Holden's new Equinox SUV to eclipse Captiva
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While today's equinox is when day and night are the same length of time, for Holden NZ the difference between its current medium SUV and new one is night and day.
Holden is adding General Motors and Opel vehicles to its lineup due to the closure of its Australia manufacturing plant next month, with 24 all-new models by 2020.
Replacing the Korean built Captiva SUV is the General Motors crossover Equinox, which goes on sale in New Zealand on December 1.
Holden NZ is introducing seven models of the Equinox: from a 1.5-litre petrol front-wheel-drive to a 2-litre petrol all-wheel-drive and two 1.6-litre diesels.
The Captiva replacement is a vital product for Holden New Zealand.
"The medium SUV segment is the largest and fastest growing part of the new vehicle market, accounting for almost 17 per cent of sales at the end of August year to date," said Holden NZ's managing director Kristian Aquilina.
"While pricing won't be released until closer to launch, I can assure Holden customers the new model will represent an extremely compelling value proposition as it offers impressive driving dynamics and features a rich array of technology which enhances the ownership experience," said Aquilina.
"And the all new Equinox comes with the very best of Holden Complete Care, which includes three years free certified servicing, three years roadside assistance and three years warranty ... and is transferable from one owner to the next."
Holden NZ has had an Equinox here for the past few months for evaluation, and revealed the Captiva replacement this week at a dinner event in Auckland.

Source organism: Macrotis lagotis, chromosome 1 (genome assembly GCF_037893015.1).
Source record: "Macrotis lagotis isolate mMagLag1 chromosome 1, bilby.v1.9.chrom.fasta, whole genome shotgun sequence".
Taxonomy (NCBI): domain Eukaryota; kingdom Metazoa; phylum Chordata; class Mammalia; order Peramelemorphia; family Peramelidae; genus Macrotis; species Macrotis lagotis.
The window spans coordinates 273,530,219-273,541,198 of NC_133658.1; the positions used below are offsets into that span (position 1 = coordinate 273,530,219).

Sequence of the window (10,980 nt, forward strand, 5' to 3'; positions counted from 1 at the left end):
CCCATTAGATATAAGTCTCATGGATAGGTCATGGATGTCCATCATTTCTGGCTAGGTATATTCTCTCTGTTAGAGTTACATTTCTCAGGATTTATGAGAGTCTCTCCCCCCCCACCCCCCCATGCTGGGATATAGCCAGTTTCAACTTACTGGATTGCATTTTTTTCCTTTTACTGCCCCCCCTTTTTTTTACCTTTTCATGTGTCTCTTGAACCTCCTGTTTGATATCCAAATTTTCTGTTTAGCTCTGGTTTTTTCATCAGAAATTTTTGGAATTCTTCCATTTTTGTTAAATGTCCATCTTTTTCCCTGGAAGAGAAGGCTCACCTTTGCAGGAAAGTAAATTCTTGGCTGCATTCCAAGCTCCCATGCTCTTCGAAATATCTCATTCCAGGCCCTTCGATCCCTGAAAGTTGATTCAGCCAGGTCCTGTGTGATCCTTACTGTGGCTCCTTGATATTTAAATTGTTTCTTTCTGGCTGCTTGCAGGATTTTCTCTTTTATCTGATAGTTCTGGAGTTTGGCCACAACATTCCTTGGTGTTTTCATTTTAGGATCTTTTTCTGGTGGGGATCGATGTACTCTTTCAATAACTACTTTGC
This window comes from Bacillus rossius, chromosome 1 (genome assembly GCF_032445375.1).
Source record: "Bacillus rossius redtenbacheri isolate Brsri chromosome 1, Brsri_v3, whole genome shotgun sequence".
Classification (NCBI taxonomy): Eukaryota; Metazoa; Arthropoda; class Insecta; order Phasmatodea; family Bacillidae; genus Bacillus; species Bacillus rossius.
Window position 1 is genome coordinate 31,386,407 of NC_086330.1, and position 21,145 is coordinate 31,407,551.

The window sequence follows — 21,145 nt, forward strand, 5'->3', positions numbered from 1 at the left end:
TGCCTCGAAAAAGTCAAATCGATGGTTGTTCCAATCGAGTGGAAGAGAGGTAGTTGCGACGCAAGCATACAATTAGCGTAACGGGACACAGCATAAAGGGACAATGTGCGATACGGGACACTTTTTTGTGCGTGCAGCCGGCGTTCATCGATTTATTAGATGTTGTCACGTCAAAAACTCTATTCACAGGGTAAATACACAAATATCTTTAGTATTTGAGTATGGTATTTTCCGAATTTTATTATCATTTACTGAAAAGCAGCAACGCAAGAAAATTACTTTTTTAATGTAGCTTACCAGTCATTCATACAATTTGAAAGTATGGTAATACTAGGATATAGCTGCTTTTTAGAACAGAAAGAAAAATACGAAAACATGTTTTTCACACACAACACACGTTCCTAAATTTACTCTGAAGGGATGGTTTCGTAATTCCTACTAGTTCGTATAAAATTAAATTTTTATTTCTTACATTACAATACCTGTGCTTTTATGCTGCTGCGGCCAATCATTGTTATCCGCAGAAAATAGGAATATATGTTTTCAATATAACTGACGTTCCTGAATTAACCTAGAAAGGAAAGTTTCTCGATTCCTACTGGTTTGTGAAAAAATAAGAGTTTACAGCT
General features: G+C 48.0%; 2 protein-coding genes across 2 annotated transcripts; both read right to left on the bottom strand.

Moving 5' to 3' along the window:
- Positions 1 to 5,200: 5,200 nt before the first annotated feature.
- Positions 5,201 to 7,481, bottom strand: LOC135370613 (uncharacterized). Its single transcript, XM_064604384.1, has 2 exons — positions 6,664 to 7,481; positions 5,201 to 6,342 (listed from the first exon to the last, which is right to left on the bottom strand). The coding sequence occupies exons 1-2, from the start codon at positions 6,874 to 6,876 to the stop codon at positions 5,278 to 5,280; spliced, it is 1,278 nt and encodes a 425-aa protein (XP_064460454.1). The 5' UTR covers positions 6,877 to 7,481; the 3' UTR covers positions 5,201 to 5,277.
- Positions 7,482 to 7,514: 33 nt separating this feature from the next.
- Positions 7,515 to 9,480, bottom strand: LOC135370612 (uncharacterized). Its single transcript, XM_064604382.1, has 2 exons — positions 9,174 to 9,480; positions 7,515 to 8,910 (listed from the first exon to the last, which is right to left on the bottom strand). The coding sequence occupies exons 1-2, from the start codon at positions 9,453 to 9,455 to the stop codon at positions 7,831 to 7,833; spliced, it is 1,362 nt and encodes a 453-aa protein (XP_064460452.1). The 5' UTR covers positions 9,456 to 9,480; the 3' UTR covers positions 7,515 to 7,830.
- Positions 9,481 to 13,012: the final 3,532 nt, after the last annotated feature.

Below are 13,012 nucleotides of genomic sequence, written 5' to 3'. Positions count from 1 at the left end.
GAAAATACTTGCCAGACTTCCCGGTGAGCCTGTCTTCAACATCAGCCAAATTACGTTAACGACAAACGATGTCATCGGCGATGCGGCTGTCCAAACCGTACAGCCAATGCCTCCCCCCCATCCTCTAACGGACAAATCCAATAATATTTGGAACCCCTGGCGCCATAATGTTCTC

Driven was given the Equinox the next day for our exclusive cover shoot. We had the 2-litre, 186kW front-wheel-drive model with the nine-speed transmission but as it is an early build unit our drive impressions have to be reserved until the media launch of the completed vehicle in mid-November.
I first saw the Equinox at the Detroit motor show in January, and thought the exterior of the Equinox was aimed at the US market due to its large front grille and wedge-shaped rear side windows.
But the interior is a vast improvement over the current Captiva, which is showing its age as far as technology. I liked the inset touchscreen infotainment centre and the vast amount of function buttons on the steering wheel.
The SUV also gets rear park assist and camera, front and rear seat heating, and a two-panel panoramic sunroof.
The Equinox also gets bonus points for its LED headlamps and tail lamps. The Equinox project manager told me at the Detroit motor show that thanks to LEDs, designers now have a chance to create revolutionary front and rear lights.
"In the past, when the designers were drawing a car, they'd just put circles in the front and rear of the vehicle, now they can be creative," he told Driven.
In addition to parking sensors, the Equinox has a vibrating seat that alerts the driver to any hazards ahead and when reversing.
At first it's startling but added to the shaking is a red flashing light on the windscreen in the driver's eyesight so the combination does a great job of warning you.
But before Holden NZ signs off on the final Equinox for our market, it must make sure the driver's seat is changed.
The seat is meant for left-hand-drive vehicles so the seat adjuster is to the left and juts out about 8cm into your calf, and as the Equinox doesn't have a foot rest, your leg frequently ends up jammed on it.
LS 1.5-litre petrol 2WD
LS+ 1.5-litre petrol 2WD
LT 2.0-litre petrol 2WD
LTZ 2.0-litre petrol AWD
LTZ 1.6-litre diesel AWD
LTZ-V 2.0-litre petrol AWD
LTZ-V 1.6-litre diesel AWD